This can lead to a frustrating experience for that slower player.  On the bright side, those games tend not to last very long, so that guy is probably only out of about ten minutes of his game night before he can move onto something else…

The basic game is interesting, and the advanced cards definitely add more brain warping things to wrap your head around.   There really is no artwork to speak of – the cards simply have the words printed in a clean font on a white background.  The card quality is good as my decks show no sign of wear after our initial plays.

If there were an expansion, I’d like to see the game have rotating rules even within a round – perhaps a two sided card that told you what the rules were, and then a die which had the attributes written on it.  Each time a card was played that matched the die, the rule card could be flipped over and the die re-rerolled to give you the new criteria for flipping.  That would be fun… (I think).  Other options might be to change the font used on the cards as another attribute.  Or maybe put a colored background on the cards so that you had to deal with that as well as the font color?

Stroop has been fun, and we have definitely discovered that one of my family members is far and away better than the rest of us at this game.  We’ve found that even giving him a deck which is 50% thicker than the other players is not necessarily enough to stop him from winning! (But, at least we now have a fighting chance…)


Ratings from the Opinionated Gamers

  • I love it!
  • I like it. Dale Y
  • Neutral.
  • Not for me…


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The Many Versions of Hanabi

In honor of the Fourth of July, I wanted to post about my favorite fireworks-themed game, Hanabi.  Hanabi has been in my personal top 10 for the past couple of years, and it is one of only two games (the other being Tichu) where I collect the various editions.

For fans of Hanabi, this will likely be a fun post walking through the history of the game and its various iterations.

I wrote my history of Hanabi a couple of years ago as part of our SdJ Re-Review series, and in the review portion, I talked about my favorite iterations of the game.  Here’s a brief overview of the different editions on the market. Continue reading

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Nominations Set for 2016 Meeples Choice Awards

The Spielfrieks user group has finished their first week of voting for the Meeples Choice Awards.  26 games have received nominations.  During the coming week, the voters will select their favorites from that group and the top three vote getters will be crowned as the MCA winners for 2016.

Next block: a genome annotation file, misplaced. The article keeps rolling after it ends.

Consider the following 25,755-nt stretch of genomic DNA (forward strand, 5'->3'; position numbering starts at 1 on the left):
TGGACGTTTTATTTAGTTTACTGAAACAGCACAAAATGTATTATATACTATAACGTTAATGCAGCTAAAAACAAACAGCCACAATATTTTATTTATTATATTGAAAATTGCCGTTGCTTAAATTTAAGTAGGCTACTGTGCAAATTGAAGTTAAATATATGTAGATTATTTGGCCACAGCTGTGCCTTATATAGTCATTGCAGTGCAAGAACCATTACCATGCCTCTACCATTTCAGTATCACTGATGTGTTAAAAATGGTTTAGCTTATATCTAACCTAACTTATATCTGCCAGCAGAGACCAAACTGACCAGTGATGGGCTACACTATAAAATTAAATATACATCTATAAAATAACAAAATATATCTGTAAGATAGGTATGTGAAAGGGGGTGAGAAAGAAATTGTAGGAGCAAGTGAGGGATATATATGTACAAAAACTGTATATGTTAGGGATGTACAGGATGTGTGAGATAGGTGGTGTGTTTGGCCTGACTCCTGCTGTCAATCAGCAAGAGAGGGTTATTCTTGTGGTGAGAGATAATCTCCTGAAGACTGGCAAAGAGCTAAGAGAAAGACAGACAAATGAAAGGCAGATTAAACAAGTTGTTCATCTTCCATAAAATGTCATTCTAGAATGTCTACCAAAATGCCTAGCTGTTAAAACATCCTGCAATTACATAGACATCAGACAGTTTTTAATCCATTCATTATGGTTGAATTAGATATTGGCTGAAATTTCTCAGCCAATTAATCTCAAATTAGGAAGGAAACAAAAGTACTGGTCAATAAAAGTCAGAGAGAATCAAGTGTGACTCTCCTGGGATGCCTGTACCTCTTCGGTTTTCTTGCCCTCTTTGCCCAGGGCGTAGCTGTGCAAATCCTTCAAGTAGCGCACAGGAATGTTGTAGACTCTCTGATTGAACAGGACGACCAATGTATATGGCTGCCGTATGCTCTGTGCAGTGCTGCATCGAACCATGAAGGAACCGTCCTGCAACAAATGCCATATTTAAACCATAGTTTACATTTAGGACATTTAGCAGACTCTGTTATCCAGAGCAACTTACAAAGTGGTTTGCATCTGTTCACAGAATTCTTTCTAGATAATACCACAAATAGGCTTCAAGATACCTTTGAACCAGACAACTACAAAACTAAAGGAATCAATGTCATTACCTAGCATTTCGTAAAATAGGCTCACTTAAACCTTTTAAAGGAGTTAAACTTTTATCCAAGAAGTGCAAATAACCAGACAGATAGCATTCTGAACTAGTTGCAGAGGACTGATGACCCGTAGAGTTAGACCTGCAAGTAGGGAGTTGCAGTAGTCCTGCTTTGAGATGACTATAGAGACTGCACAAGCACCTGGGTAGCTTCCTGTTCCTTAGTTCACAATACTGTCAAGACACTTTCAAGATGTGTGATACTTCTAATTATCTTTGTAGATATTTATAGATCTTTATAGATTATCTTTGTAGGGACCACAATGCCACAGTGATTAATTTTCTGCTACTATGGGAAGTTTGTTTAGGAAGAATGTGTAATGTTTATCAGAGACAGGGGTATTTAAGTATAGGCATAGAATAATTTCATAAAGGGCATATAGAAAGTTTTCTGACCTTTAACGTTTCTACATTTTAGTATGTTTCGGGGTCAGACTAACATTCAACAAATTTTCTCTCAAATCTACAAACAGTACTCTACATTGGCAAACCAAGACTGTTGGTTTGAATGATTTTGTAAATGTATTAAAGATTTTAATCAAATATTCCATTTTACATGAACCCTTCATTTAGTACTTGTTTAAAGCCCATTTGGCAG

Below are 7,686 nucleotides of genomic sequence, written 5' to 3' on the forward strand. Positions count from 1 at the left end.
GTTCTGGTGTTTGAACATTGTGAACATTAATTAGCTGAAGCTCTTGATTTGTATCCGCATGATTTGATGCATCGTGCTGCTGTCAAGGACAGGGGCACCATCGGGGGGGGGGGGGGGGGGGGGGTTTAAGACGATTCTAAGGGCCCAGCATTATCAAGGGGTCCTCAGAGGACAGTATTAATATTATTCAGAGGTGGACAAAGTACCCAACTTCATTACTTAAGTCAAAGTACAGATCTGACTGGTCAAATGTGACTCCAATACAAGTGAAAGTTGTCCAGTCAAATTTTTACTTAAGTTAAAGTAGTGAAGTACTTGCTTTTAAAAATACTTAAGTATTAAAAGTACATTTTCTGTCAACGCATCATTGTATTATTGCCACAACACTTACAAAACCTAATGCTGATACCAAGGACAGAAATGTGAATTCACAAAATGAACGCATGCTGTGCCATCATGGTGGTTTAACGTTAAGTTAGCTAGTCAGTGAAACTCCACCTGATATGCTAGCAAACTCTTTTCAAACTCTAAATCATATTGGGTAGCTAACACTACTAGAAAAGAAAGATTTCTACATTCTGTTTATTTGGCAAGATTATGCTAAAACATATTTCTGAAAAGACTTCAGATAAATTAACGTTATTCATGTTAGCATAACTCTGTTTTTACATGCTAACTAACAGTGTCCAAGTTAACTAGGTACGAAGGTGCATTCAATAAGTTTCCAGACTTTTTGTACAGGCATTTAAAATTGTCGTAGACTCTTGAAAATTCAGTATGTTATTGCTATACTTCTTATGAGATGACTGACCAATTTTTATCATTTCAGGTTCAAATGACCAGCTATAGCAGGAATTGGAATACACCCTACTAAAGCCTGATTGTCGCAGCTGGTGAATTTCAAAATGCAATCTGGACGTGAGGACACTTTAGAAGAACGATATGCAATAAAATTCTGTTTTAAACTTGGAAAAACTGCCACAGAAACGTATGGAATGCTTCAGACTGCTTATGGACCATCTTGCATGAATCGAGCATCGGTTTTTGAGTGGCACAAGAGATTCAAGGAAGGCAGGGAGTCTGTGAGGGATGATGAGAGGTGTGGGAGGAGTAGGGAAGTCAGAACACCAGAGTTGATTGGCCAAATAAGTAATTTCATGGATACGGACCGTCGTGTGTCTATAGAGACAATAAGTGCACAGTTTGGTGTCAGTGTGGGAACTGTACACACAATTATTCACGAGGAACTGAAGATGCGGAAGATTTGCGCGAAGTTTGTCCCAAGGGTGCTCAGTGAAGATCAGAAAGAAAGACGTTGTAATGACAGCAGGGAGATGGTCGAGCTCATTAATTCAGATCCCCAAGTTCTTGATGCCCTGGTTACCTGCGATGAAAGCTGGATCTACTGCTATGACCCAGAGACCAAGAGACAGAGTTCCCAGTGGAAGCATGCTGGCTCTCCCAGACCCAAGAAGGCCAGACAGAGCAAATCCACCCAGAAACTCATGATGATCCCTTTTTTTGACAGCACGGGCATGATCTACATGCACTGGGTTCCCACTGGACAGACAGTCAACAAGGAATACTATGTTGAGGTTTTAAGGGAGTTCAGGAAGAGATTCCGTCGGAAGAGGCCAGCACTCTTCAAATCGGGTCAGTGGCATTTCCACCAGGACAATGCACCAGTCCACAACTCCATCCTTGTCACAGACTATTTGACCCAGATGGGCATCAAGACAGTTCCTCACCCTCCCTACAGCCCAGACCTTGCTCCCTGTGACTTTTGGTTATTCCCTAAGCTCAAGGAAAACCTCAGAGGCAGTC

Here is the list of nominated games.  Doppelt und Dreifach is the name of the game that Friedemann Friese anonymously sent to a bunch of notable gamers and that was eventually modified to become the published game of Fuji Flush.  We felt it made the most sense to combine the two games into one entry.

A Feast for Odin
Arkham Horror: The Card Game
Captain Sonar
Fabled Fruit
First Class
Flamme Rouge
Fuji Flush / Doppelt und Dreifach
Great Western Trail
Lorenzo il Magnifico
Mansions of Madness: Second Edition
Mystic Vale
Oh My Goods!
Railroad Revolution
Star Wars: Rebellion
Terraforming Mars
The Colonists
The Oracle of Delphi


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Dale Yu: First Impressions of Cartagena (2017)


Cartagena (2017)

  • Designer: Leo Colovini
  • Publisher: Rio Grande Games
  • Players:2-5
  • Ages: 13+
  • Time: 30-60 minutes, depending on version
  • Times played: 4 with 2017 version (one of each game type) – probably 50+ games in my life of the base game

I did not even know that there was a new version coming out of this classic game, and I was quite surprised to see it arrive on my doorstep from Rio Grande.  This had always been one of my favorite games way back when, though it honestly has found itself mostly on the shelf in recent years as most old games are wont to do in my collection.  However, the fact that I still own a copy says a lot about it.

In this new version, I was pleased to find that the original version as well as the main expansion in the box.  Even better – two new game varieties are also included in the box, making this a one-stop box for all things Cartagena.  The game tells a story of the great 1672 jailbreak from the fortress of Cartagena.  Each version of the game tells a different part of the story.


The Basic game is about controlling your group of pirates that are trying to escape the fortress jail through the cave tunnels underneath to their escape sloop.  I’ll paraphrase the description once penned by Greg Schloesser…

The board is comprised of six double-sided pieces (out of eight possible in this 2017 box), which can be assembled in a variety of fashions. Thus, the layout of each game will likely be different with each play. Each section depicts six symbols along a cave path, including a pistol, keys, jug, grappling hook, lantern and telescope. A deck of cards has matching symbols, 17 of each image.  The jail starts the path while the escape sloop is found at the other end.  Each player places six of his pirates on the jail space.

Players initially begin the game with six cards.  On a turn, a player may take up to three actions which can be some combination of: